On August 23, 2011, a magnitude 5.8 earthquake centered in Virginia sent tremors throughout eastern North America. This seismic activity affected a number of Washington, D.C. Landmarks, including the Washington Monument. National Park Service engineers and experts in historic preservation and earthquake engineering immediately assessed the physical impact in order to determine the best way to repair this national treasure and restore public access. Completed by the U.S. Army Corps of Engineers in 1884, the Washington Monument honors George Washington for his generalship in the Revolutionary War (1775-1783) and for his later refusal to serve more than two terms as President of the United States (1789-1797). The Monument remains the world's tallest freestanding stone structure, having weathered several earthquakes, including one in 1897 with a magnitude of 5.9.
"Crack in the pyramidion on the west side of the Monument."
"Daylight appears where the mortar and historic joint filler once were."
"National Park Service personnel amidst fallen marble and mortar."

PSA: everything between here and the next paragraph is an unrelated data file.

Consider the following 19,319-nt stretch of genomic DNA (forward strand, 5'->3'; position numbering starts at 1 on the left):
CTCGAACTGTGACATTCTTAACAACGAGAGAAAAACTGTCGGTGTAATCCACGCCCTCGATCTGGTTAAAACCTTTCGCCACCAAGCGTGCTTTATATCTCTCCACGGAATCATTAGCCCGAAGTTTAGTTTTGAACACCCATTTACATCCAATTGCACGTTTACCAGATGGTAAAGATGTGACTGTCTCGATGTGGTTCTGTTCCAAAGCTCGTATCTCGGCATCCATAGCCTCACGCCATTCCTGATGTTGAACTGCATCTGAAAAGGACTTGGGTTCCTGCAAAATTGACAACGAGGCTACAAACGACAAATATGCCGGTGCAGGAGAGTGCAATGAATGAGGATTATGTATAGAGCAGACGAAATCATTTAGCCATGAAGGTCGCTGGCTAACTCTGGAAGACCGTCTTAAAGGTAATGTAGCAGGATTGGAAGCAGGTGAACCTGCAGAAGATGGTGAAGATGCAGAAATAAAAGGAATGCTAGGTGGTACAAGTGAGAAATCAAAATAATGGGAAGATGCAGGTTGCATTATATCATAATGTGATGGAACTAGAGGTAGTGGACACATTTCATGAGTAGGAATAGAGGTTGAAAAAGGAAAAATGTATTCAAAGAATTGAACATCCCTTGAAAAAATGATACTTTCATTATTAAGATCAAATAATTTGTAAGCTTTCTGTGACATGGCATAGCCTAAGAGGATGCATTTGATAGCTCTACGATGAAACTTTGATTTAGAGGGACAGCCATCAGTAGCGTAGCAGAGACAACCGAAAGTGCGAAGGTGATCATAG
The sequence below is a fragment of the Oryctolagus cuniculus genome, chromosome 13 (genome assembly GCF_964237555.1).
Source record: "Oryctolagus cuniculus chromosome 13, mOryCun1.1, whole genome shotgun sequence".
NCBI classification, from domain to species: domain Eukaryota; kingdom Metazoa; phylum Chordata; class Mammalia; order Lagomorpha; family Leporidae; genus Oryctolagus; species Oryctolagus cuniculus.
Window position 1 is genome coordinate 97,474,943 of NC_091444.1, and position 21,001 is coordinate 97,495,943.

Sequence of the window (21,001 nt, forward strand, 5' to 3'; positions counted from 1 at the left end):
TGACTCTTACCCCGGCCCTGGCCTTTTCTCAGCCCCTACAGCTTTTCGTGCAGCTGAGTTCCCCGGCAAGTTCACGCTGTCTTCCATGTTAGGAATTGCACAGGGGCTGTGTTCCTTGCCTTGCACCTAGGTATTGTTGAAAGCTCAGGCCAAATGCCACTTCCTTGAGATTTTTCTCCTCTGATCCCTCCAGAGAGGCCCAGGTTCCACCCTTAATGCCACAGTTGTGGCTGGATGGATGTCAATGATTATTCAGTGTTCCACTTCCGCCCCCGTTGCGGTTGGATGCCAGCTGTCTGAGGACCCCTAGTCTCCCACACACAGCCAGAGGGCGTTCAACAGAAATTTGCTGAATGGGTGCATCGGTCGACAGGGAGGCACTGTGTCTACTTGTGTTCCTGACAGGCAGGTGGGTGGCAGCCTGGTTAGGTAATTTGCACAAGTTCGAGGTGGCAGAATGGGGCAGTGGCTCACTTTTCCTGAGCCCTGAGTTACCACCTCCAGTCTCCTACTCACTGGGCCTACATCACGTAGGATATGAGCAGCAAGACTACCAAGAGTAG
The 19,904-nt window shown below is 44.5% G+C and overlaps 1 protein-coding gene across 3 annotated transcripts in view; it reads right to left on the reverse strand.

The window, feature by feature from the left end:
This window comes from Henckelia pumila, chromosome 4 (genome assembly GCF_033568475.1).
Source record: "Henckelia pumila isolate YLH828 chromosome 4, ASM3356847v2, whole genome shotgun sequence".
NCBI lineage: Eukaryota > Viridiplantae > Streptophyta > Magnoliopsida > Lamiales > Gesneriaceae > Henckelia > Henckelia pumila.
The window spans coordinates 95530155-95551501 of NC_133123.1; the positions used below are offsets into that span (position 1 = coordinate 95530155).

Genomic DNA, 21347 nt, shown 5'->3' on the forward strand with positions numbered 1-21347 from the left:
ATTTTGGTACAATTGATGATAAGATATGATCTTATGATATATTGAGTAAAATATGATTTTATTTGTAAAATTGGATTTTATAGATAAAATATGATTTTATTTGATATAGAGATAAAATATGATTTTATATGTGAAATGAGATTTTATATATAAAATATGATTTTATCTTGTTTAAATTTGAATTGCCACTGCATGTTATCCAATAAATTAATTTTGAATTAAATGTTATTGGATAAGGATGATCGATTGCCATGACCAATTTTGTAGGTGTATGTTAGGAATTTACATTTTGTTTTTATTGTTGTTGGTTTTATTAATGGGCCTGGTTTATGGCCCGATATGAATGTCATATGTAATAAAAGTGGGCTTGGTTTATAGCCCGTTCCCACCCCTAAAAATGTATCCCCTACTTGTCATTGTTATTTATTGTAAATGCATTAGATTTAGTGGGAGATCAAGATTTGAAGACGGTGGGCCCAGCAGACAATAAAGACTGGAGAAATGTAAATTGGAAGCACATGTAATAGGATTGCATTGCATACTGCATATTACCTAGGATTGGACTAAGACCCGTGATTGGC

For Another Bird's Eye View: The National Park Service suggests a visit to the 270-foot observation level of the historic Old Post Office Tower, open daily, except December 25th. Located at 12th Street and Pennsylvania Avenue, NW, the tower ranks third in height among Washington, D.C. buildings and offers sweeping views of the Nation's Capital.
[Map of the National Mall near the Washington Monument; Photo of the historic Old Post Office Tower.]
[Satellite view of North America, mapping the earthquake's shock waves - emanating from near Mineral, Virginia and Washington, D.C. to Toronto, Ontario and Atlanta Georgia. ]
[Photo credits:] Background image: www.mapsof.net; stone crack, U.S. Park Police Aviation Unit; all others, NPS.